After suffering a stroke, an altruistic maid announces that she wants to quit her job and move into an old people’s home.
User Reviews: This is a simple film – two main characters with no blood relation and yet deeply connected to each other – and presumably made with a modest budget. It is slow, and arguably a tad long (but I am OK with it), but as the story evolves I begin to care about them.
As a film it is a great antidote to the sex, violence, intriguing plots, and CGI (I must admit I like some of those too) that we are so used to on the big screen these days. Director Ann Hui indicated the story was inspired by true events and I believe her. What makes this story unique is we are looking at love, respect and a feeling of duty and obligation between two human beings as if they were mother and son – but they are not. Instead, what started out as a servant-master relationship transcended itself to become something more sublime when the care-giver became incapacitated and the table was turned. When this happened the roles were reversed and yet it happened in such an unforced, natural and leisurely fashion.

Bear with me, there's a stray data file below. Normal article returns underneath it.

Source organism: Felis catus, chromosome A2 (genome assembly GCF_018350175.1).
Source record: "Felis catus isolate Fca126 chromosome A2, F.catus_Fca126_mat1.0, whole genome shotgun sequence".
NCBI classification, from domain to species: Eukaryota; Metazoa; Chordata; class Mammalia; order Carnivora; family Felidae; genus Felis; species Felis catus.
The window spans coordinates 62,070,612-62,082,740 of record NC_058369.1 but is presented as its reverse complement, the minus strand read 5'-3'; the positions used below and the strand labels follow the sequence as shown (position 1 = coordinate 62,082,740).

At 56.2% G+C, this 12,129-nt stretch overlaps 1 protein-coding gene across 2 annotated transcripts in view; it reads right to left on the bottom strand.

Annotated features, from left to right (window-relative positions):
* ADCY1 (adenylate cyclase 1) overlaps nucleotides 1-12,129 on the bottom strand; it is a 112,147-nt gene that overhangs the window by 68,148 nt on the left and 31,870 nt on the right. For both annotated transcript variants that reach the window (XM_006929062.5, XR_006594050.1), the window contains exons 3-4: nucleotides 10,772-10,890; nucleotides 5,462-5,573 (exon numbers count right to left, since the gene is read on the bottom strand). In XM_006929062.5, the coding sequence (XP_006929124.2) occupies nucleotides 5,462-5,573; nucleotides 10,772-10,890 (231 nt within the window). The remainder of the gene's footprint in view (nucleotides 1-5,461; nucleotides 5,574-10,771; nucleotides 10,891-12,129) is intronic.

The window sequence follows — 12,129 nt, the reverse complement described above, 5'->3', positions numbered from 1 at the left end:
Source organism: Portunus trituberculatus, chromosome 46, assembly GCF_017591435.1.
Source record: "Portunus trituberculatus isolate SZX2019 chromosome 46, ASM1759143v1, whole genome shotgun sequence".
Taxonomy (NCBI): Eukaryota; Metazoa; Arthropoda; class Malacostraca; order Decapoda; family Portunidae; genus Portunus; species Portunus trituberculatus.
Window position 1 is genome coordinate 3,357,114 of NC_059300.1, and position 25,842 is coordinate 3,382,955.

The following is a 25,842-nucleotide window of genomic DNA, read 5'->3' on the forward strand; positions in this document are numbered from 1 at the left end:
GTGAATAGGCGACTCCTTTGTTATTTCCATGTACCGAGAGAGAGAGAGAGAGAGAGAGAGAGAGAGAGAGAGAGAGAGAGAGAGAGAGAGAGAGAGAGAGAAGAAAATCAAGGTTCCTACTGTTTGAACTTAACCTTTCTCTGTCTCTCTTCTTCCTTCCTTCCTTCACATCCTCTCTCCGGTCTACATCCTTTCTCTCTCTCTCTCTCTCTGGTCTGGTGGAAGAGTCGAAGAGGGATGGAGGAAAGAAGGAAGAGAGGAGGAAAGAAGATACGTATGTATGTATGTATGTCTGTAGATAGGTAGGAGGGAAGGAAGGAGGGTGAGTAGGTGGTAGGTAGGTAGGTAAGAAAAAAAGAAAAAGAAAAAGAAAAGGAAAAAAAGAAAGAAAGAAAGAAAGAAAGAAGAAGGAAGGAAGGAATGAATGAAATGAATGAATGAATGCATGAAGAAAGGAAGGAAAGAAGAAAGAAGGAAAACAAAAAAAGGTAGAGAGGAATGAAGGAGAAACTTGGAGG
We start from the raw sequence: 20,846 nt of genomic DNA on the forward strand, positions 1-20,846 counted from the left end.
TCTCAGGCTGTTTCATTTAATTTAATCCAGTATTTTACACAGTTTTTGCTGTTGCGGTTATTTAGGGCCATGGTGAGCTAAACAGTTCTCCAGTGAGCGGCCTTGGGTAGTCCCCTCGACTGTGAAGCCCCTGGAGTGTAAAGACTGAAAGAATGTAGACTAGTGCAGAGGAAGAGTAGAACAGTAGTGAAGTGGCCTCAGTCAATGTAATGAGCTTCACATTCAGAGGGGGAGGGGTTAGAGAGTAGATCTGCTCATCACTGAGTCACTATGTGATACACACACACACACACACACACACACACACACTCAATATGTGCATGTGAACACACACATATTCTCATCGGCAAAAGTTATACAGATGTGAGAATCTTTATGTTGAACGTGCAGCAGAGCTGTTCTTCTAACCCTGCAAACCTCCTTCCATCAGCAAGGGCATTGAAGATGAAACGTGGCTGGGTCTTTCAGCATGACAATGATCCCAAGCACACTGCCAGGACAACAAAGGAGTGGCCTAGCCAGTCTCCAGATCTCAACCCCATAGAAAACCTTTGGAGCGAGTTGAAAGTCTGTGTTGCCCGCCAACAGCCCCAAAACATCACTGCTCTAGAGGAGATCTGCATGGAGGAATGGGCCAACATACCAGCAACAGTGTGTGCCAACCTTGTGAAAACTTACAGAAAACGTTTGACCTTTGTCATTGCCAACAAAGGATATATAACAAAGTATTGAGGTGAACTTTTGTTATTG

There are tear-jerking moments, of course, but they came in such an unpretentious manner. The ending is as you would expect when age and illness took their toll on Tao Jie, played by Deannie Yip. And yet, I finished watching the film feeling uplifted, and with a strong sense of hope on humanity.